Supper Salads Three Ways

August is typically known as the hot and sultry “dog-days” of summer, but they came a month early this year. July was a beast indeed, with countless days at 90 degrees or above. And the humidity? Fugeddaboutit! With no relief in sight, we decided to make entree salads for most of our dinners this past week. Here’s the first in a series of three:

First up was the Steak Salad with Grilled Red OnionsWith forecasts indicating Monday would be the hottest day of the year so far—hovering around 100 degrees with feel-like temps of 107—we grilled the red onions and steak on Sunday while also preparing our Cedar-Planked Salmon dinner (blog posted on July 27.)

This meaty main-course salad has loads of full flavor thanks to a glaze on the steak, a mustardy vinaigrette, and a generous sprinkling of blue cheese. It was a breeze to throw together on Monday evening, and hardly any dishes to deal with afterward!

What is the difference between skirt, flank, hanger and flatiron steak? These pieces of beef are all alike in one way: they’ve made their way up the steak food chain in recent years. The skirt steak is probably the best of the four because it has more fat and therefore, more flavor and grills up juicier. But all are great for grilling, pan frying, wok cooking and other dry heat cooking methods. Formerly tossed aside, bound for ground beef, or reserved for butchers themselves to eat, these under-appreciated cuts have been sneaking their way onto restaurant menus as chefs and customers alike see their value.

Skirt steak is a long belt of meat from the belly of the steer. It’s a thin cut with a visible grain, sort of like a loosely woven version of flank steak. But skirt steak is a big treat when you cook it right. Sear or grill it quickly, slice it thin, and you’ll have a lean, juicy steak with plenty of flavor. Most often used in fajitas, it should be marinated in acid and olive oil for a few hours to overnight to increase tenderness. This recipe doesn’t indicate how long to marinate, but try to give it at least an hour before throwing on the grill.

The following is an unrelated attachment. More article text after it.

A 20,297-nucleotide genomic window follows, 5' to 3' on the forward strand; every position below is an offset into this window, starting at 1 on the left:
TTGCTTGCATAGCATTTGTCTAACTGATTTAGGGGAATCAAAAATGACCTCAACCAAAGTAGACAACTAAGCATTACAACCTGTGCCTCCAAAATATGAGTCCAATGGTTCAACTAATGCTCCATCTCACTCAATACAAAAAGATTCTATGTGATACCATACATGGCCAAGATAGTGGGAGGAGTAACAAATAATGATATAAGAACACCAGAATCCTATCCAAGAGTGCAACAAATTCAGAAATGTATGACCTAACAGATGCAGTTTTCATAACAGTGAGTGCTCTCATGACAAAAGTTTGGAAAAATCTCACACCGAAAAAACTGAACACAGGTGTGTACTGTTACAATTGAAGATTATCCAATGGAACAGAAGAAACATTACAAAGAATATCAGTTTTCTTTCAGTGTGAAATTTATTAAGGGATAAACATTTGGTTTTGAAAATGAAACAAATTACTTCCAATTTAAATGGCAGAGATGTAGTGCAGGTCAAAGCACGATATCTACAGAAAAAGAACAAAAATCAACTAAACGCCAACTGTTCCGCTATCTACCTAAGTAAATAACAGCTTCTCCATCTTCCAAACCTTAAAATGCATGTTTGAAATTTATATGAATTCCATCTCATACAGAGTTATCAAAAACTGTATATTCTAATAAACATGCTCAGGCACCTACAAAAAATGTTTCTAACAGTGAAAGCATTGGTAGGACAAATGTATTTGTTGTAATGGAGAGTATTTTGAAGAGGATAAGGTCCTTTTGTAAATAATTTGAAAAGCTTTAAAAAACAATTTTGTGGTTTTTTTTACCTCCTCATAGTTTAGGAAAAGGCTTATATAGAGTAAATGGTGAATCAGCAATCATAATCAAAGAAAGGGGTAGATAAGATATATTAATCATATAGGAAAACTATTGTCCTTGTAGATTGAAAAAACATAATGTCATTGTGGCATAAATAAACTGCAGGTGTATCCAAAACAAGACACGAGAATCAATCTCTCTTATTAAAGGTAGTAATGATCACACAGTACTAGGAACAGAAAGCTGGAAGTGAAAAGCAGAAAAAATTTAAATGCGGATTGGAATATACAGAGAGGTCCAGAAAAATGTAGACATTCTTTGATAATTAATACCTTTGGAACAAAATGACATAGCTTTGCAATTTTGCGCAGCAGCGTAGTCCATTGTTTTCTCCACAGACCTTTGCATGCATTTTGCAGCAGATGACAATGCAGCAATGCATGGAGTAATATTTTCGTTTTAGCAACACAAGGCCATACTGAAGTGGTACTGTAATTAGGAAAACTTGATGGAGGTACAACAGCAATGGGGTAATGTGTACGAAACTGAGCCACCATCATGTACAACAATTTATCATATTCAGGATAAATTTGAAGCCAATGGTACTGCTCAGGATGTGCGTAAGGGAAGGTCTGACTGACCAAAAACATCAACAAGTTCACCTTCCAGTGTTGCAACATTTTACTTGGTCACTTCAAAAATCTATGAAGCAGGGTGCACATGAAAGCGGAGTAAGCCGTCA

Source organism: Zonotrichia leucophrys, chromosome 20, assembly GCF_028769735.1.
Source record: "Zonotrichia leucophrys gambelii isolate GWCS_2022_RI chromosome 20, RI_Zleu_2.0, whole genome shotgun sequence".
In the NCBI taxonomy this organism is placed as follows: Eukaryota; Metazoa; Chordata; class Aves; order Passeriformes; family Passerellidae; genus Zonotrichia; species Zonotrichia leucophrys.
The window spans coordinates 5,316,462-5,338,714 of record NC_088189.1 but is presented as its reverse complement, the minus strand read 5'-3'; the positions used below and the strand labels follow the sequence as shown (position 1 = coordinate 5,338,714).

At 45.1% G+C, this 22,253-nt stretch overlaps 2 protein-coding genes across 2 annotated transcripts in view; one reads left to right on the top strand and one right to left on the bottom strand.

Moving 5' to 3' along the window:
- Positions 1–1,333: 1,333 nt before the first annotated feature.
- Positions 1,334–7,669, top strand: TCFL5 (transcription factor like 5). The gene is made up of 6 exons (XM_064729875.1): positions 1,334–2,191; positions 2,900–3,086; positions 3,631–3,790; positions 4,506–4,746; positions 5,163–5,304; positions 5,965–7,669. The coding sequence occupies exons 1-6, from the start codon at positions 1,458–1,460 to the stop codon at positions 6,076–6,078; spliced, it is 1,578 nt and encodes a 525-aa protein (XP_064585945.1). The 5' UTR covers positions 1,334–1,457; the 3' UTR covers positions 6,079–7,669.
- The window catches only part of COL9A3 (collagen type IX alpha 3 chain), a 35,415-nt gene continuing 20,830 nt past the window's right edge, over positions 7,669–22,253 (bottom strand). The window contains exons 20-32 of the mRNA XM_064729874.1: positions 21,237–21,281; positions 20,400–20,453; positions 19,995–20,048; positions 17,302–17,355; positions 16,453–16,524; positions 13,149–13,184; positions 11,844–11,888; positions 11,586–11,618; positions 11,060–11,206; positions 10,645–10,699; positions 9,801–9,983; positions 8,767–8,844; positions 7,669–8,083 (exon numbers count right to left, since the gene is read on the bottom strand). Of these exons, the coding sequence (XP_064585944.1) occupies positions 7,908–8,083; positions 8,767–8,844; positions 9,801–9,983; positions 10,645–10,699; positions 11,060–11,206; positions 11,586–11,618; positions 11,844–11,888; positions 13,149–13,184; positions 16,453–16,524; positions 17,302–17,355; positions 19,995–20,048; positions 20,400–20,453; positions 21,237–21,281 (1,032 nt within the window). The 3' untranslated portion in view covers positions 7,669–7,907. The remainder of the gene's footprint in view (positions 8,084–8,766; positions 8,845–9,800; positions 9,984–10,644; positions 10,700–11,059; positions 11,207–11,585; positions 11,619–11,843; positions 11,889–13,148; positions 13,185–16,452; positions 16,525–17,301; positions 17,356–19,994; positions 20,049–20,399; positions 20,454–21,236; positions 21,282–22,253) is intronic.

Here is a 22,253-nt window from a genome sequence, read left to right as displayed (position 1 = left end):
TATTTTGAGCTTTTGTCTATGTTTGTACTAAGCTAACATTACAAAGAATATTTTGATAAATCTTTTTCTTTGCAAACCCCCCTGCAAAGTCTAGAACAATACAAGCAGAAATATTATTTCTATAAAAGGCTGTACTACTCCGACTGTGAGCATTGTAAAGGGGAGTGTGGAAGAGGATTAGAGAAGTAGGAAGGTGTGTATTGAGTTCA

If the thickness is not uniform, pound the meat with the flat side of a meat mallet until the steak is about 1/4 inch thick. That may seem thin, but the steak pulls back together as it cooks. Pounding also tenderizes the meat by breaking down connective tissue. OK, now that you’re an expert, have at it…

The steak is marinating in a mixture of olive oil and Worcestershire sauce.

Marinated skirt steak is grilled at the same time as the onions for just a matter of minutes.

The red onion slices brushed with oil are grilled until tender, about 4 minutes per side.


  • 1 tsp. Worcestershire sauce
  • 1/4 cup plus 3 tsp. extra-virgin olive oil
  • 1 lb. skirt steak, trimmed and cut in half
  • 4 tsp. sherry vinegar
  • 1 tsp. Dijon mustard
  • 1 tsp. honey
  • 1/2 tsp. minced garlic
  • Kosher salt and freshly ground black pepper
  • 1 medium red onion, sliced crosswise in 1/4-inch-thick rounds
  • 6 oz. baby greens (6 packed cups)
  • 1 cup cherry tomatoes, halved
  • 3 oz. blue cheese, crumbled (about 3/4 cup)


  1. Heat a large grill pan over medium-high heat or prepare a medium-high (400°F) gas or charcoal grill fire.
  2. In a baking dish just large enough to hold the steak, combine the Worcestershire sauce and 1 tsp. olive oil. Add the steak and turn to coat both sides.
  3. Combine the vinegar, mustard, honey, garlic, 1/2 tsp. salt, and several grinds of black pepper in a small bowl. Slowly whisk in the 1/4 cup olive oil.
  4. Brush the onion slices with the remaining 2 tsp. olive oil, and grill until tender, about 4 minutes per side. Season the steak with salt and pepper and grill alongside the onion, flipping once, 3 to 5 minutes total for medium rare. Transfer the steak to a cutting board, tent with foil, and let rest 5 minutes.
  5. Toss the greens and tomatoes with just enough of the vinaigrette to coat lightly and divide among serving plates. Slice the steak across the grain, separate the onion into rings, and arrange both over the greens. Sprinkle the blue cheese over the salad, drizzle with additional dressing, if you like, and serve.


by Laraine Perri from Fine Cooking

Be on the lookout for salad #2: Pork Souvlaki Salad with Black Pepper Tzatziki



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